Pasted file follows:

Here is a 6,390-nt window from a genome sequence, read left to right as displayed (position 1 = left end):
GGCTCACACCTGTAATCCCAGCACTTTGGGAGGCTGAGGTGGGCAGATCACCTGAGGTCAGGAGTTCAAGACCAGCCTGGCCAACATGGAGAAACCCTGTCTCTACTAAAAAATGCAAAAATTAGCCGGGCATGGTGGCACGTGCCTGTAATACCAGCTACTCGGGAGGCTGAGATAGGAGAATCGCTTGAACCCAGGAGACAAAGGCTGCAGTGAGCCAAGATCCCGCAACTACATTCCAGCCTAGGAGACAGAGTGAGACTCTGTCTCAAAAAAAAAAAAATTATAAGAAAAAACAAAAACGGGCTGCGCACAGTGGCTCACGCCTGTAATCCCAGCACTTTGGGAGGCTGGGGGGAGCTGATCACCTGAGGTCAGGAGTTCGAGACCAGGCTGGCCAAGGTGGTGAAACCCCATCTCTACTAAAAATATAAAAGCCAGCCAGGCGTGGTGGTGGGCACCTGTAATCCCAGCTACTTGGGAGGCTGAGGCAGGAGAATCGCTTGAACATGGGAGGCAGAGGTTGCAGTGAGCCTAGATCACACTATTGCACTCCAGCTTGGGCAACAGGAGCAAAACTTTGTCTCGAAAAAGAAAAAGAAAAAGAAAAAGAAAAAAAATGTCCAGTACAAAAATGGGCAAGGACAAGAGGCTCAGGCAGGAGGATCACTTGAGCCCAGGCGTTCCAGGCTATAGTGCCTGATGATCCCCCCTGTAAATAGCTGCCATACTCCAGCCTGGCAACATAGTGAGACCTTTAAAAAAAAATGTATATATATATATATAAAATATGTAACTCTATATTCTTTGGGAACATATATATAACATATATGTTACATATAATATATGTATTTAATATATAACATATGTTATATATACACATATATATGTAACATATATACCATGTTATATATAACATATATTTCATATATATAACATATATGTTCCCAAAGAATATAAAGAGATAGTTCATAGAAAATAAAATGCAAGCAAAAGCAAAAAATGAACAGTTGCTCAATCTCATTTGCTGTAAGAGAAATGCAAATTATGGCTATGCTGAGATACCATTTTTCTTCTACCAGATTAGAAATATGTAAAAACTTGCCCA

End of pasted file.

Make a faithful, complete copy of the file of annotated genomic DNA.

Here is a 6,390-nt window from a genome sequence, read left to right as displayed (position 1 = left end):
GGCTCACACCTGTAATCCCAGCACTTTGGGAGGCTGAGGTGGGCAGATCACCTGAGGTCAGGAGTTCAAGACCAGCCTGGCCAACATGGAGAAACCCTGTCTCTACTAAAAAATGCAAAAATTAGCCGGGCATGGTGGCACGTGCCTGTAATACCAGCTACTCGGGAGGCTGAGATAGGAGAATCGCTTGAACCCAGGAGACAAAGGCTGCAGTGAGCCAAGATCCCGCAACTACATTCCAGCCTAGGAGACAGAGTGAGACTCTGTCTCAAAAAAAAAAAAATTATAAGAAAAAACAAAAACGGGCTGCGCACAGTGGCTCACGCCTGTAATCCCAGCACTTTGGGAGGCTGGGGGGAGCTGATCACCTGAGGTCAGGAGTTCGAGACCAGGCTGGCCAAGGTGGTGAAACCCCATCTCTACTAAAAATATAAAAGCCAGCCAGGCGTGGTGGTGGGCACCTGTAATCCCAGCTACTTGGGAGGCTGAGGCAGGAGAATCGCTTGAACATGGGAGGCAGAGGTTGCAGTGAGCCTAGATCACACTATTGCACTCCAGCTTGGGCAACAGGAGCAAAACTTTGTCTCGAAAAAGAAAAAGAAAAAGAAAAAGAAAAAAAATGTCCAGTACAAAAATGGGCAAGGACAAGAGGCTCAGGCAGGAGGATCACTTGAGCCCAGGCGTTCCAGGCTATAGTGCCTGATGATCCCCCCTGTAAATAGCTGCCATACTCCAGCCTGGCAACATAGTGAGACCTTTAAAAAAAAATGTATATATATATATATAAAATATGTAACTCTATATTCTTTGGGAACATATATATAACATATATGTTACATATAATATATGTATTTAATATATAACATATGTTATATATACACATATATATGTAACATATATACCATGTTATATATAACATATATTTCATATATATAACATATATGTTCCCAAAGAATATAAAGAGATAGTTCATAGAAAATAAAATGCAAGCAAAAGCAAAAAATGAACAGTTGCTCAATCTCATTTGCTGTAAGAGAAATGCAAATTATGGCTATGCTGAGATACCATTTTTCTTCTACCAGATTAGAAATATGTAAAAACTTGCCCA